Another food scare in the U.S.

In the latest food scare to hit the U.S. an outbreak of E. coli has made two people seriously ill and sickened at least 22 others in New Jersey.

Public health officials have traced the outbreak to three Taco Bell restaurants in the area and are also checking on whether an outbreak of 14 cases on Long Island was also connected to the fast-food chain.

According to authorities the people who fell ill in New Jersey had eaten at one of the fast-food restaurants between November 17 and 28.

Five remain in hospital including two in serious or critical condition with hemolytic uremic syndrome, which can permanently damage the kidneys.

Of those infected in New Jersey, 22 including two restaurant employees, tested positive for E. coli and all ate at a Taco Bell in South Plainfield; another sufferer ate at a Taco Bell in Edison and one ate at a Taco Bell in Franklin Township.

The outbreak in Long Island has affected at least 14 people, including 10 who ate at Taco Bell and according to health officials eight restaurants in Suffolk and Nassau Counties were closed as a precaution.

In New Jersey, the South Plainfield restaurant has been closed.

The company is reportedly sanitizing the restaurants and replacing the food ingredients before reopening, and says the health and safety of customers and employees is important to them and they are very concerned; Taco Bell has promised to work closely with health authorities to establish the source of the outbreak.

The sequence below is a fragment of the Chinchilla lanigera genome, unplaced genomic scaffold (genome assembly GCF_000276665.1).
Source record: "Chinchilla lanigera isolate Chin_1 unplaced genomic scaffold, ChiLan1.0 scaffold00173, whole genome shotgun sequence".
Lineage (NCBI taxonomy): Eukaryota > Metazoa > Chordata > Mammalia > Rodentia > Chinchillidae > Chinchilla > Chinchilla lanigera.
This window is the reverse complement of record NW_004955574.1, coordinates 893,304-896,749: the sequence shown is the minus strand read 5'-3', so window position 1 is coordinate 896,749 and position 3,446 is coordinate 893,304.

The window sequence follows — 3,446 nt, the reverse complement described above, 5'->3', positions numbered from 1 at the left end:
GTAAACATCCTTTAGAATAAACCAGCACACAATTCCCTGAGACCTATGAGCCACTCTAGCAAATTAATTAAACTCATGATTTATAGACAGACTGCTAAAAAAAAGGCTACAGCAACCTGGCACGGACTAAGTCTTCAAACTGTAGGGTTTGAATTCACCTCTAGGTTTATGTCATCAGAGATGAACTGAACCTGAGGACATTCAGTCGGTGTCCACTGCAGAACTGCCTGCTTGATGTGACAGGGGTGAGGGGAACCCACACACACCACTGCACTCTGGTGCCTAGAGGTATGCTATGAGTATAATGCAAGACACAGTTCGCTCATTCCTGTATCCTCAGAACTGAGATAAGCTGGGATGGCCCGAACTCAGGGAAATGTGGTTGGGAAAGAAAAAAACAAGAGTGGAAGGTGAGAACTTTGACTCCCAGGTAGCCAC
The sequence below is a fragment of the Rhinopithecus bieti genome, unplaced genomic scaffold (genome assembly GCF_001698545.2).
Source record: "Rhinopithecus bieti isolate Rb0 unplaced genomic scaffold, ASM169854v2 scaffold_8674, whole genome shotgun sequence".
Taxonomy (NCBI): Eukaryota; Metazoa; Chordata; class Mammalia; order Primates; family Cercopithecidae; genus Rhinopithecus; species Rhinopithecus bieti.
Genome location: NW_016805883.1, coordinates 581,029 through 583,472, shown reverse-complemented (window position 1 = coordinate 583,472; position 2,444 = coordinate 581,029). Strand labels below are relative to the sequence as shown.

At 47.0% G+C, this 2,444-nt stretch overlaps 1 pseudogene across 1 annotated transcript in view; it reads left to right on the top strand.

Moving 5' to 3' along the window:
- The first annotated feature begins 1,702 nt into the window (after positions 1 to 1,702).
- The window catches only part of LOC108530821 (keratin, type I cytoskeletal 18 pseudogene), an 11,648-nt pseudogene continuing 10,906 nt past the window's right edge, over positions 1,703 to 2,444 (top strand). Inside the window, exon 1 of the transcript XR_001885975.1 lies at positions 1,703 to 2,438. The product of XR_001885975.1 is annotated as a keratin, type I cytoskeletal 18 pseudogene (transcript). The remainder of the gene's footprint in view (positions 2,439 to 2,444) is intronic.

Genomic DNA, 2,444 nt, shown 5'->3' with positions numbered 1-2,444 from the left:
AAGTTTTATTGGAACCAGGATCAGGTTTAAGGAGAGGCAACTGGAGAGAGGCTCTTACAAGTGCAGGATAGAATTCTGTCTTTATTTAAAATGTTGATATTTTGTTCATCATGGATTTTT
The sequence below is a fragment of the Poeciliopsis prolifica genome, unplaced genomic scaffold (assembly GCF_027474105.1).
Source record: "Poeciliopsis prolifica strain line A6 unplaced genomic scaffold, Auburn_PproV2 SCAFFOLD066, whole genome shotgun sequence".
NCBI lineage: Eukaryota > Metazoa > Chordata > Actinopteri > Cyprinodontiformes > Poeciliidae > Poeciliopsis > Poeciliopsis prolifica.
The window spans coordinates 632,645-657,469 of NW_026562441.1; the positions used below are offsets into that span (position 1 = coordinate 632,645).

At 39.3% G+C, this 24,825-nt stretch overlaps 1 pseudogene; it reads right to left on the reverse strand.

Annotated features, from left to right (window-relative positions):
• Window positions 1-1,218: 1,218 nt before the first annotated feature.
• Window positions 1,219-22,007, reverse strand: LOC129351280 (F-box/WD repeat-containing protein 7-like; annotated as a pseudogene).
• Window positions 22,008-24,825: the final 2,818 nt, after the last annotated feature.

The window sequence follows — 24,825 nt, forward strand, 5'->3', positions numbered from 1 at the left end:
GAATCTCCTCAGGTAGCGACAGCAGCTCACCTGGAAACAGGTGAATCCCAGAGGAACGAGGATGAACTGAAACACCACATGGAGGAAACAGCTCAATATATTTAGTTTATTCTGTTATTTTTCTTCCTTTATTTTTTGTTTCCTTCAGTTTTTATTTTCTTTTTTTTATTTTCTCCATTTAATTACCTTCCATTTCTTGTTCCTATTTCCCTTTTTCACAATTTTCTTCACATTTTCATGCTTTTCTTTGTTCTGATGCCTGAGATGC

E. coli (Escherichia coli), is a common and usually harmless bacteria found in the faeces of humans and livestock, but certain strains can cause abdominal cramps, fever, bloody diarrhea, kidney failure, blindness, paralysis, and sometimes death.

Most E. coli outbreaks are associated with undercooked meat but the bacteria can also be found in sprouts or leafy vegetables such as spinach.

A few months ago three people died and more than 200 fell ill from an outbreak that was traced to packaged spinach grown in California.

The E. coli bacteria also can be passed from person to person if they do not thoroughly wash their hands after using the toilet.

The Centers for Disease Control and Prevention says the dangerous E. coli strain 0157:H7 infects about 73,000 Americans a year and kills 61.

As a rule symptoms appear within three to four days of a person eating contaminated food, but in some cases it can be as long as eight days.

Anyone with symptoms is advised to contact their doctor.

There have been no new cases since November 29.

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